Monday, June 15, 2009

Translating poetry

During the long hiatus this blog has had I have mainly worked with a different type of blogging on a Tumblr platform. Under the title Ordinary Finds (originally intended as a companion to this blog's self-professed 'rarer finds') I have produced close to 5.000 posts - most of them visual rather than text-driven - mentioning important cultural figures from the fields of literature, art, film, music etc.

However, I have frequently experienced language problems when trying to disseminate knowledge about poets who didn't write in English and therefore have had their reputation in Anglophone countries largely depend on the quality of the translations of their work. Routinely I've come across language hampered by old-fashioned formulations, stiff meters, or melodramatic metaphors when looking for good versions of German Romantics or French Modernists alike. As a result I started producing my own translations for posting on Ordinary Finds and its more recent off-shoot Lumpy Pudding - whenever I felt that I was able to improve on the already existing work, or in extreme cases when nothing at all was at hand in English...
I thought that now I would take the opportunity to collect the work of this kind I've done more or less casually over the last 6 to 8 months. Here are seven of my translations from German, French and Romanian. The poets in question are Friedrich Hölderlin, Rainer Maria Rilke, Wolfgang Borchert, Lucian Blaga, Boris Vian and Hector de Saint-Denys Garneau...

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Recently my translation of one of Hölderlin’s best short poems, Hälfte des Lebens, was reprinted in the Stanford University program for their fifth Pan-Asian Music Festival - the occasion being the performance of Joji Yuasa’s setting of the poem for chorus and orchestra, entitled Cosmic Solitude… This event illustrates the importance of Hölderlin still: Japanese music, German Romantic poetry translated into English by a Dane, performed by a bunch of ‘Californians’ - good, no?

Hölderlin: One Half of Life

Hung with golden pears
and full of wild roses
is the land in the sea.
Your stately swans,
drunk with kisses,
dunk their heads
in the holy, sobering water.

Alas, where shall I take, when
winter comes, flowers,
sunshine,
and shades of the Earth?
The walls stand,
speechless and cold, in the wind
the banners rattle
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Image - Markus Lüpertz: Ritter Hölderlin und Heine im Schwertkampf - Oil on canvas (The UBS Art Collection)

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Next, I felt the need to tackle Rilke's Herbsttag, which has been translated numerous times by high-level American poets - with quite miserable results. A web page conveniently gathers all the bad ones here...
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Here's my take:

Harvest Day

Lord: it is time. The summer has been huge.
Lay your shadows across the sun dials,
in the fields let the winds run loose.

Command the last fruit to ripen;
give it two more Southern days,
force it to completion and chase
its last sweetness into the heavy wine

He who still has no house shall never build.
He who is alone shall be given short shrift,
shall read and write long letters, shift
and restlessly pace the lanes that skirt the field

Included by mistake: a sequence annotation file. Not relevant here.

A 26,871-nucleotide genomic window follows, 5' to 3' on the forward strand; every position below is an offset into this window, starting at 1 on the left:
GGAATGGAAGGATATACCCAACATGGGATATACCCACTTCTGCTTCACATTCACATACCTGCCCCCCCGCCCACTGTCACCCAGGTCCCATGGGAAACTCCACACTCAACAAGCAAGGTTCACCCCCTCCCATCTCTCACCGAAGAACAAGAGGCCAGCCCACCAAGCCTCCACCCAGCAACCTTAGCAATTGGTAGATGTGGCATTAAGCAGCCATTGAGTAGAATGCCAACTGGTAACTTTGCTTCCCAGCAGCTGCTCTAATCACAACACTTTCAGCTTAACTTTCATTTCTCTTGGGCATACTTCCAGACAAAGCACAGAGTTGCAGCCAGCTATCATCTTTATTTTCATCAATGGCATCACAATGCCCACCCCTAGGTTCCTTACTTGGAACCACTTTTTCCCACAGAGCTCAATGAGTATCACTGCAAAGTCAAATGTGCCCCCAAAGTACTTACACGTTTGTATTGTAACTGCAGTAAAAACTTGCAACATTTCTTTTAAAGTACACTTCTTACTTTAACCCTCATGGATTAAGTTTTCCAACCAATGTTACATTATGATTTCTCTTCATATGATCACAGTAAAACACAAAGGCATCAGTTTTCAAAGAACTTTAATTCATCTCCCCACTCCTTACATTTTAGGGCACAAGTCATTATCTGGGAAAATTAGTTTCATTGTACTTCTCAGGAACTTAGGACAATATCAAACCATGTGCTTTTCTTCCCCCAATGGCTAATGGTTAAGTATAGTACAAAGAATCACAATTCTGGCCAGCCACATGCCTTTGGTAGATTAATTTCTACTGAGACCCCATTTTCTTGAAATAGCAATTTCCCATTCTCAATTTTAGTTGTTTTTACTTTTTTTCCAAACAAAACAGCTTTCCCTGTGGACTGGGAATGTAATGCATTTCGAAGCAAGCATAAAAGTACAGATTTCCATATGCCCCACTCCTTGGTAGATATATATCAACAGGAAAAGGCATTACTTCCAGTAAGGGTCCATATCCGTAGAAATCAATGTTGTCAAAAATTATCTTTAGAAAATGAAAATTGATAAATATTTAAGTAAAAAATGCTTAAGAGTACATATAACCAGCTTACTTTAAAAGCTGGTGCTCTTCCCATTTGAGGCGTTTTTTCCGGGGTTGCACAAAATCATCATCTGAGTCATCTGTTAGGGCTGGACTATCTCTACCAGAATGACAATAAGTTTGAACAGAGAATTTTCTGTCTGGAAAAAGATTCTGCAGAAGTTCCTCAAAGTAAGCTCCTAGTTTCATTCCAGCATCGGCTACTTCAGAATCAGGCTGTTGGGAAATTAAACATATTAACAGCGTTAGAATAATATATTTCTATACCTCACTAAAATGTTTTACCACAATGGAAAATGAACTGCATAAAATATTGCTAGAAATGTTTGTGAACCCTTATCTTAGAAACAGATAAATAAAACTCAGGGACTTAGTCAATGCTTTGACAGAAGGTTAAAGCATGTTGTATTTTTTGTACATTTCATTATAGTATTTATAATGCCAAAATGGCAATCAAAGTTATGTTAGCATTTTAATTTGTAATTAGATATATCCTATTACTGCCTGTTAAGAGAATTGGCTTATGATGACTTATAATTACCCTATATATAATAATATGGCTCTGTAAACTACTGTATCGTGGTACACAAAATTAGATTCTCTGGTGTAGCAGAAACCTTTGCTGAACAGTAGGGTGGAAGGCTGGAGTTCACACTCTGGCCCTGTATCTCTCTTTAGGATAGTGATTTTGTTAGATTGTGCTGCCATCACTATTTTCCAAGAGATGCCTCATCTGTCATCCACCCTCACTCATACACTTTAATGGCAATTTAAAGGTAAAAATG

watching as the leaves drift.

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I knew little about Wolfgang Borchert before encountering his birthday, but after a little reading I began to admire his political stance as well as his writings. I chose one of his simple poems to translate, but on Ordinary Finds I also posted a mini-bio and an excerpt from his anti-war manifesto, Then There Is Only One Thing To Do...
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Wolfgang Borchert: Try to

Stand in the middle of the rain,
Believe in the blessing of the drops,
Cover yourself in its noise
And try to be good!

Stand in the middle of the wind,
Believe in it and be a child -
Let the storm enter you
And try to be good!

Stand in the middle of the fire -
Love this monster
With the red wine of your heart
And try to be good!

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Shifting to Romanian poetry, which of course I have been introduced to chiefly by my wife Camelia (who many years ago gave me a trilingual edition of Blaga - which did not have English versions in it!), I quickly ran into problems whenever I wanted to research well-known Romantic or Modernist poets, since they were hardly ever translated into English - or if they were the translations were horrible...

Lucian Blaga was a particular favourite of mine, so I had to do two poems of his, one for OF and one for Lumpy:
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Quietude

It is so silent all around me that I can hear
the moonbeams when they strike the windows.

Inside me
a stranger’s voice has come awake
singing of a longing that is not mine.

They say that those who died before their time long ago
with young blood in their veins,
with strong passion in their blood,
with strong sunlight in their passion,
will come,
come and live on
in us
those unlived lives.

It is so silent all around me that I can hear
the moonbeams when they strike the windows.

Ah, who knows in whose breast – once, in eternity
you, my soul, will play
on the soft strings of silence,
on the harp of darkness –
a choked-off song of longing and desire to live? Who knows, who knows?
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The Light

The light I feel
streaming in my breast when I see you,
is that not a drop of the light
created on the first day,
that light which thirsts for life?

Nothingness lay dying,
as the impenetrable one, hovering alone in the dark,
gave a sign:
Let there be light!

An ocean
and a raging storm of light
arose in an instant:
a thirst for sins, desires, longings, passions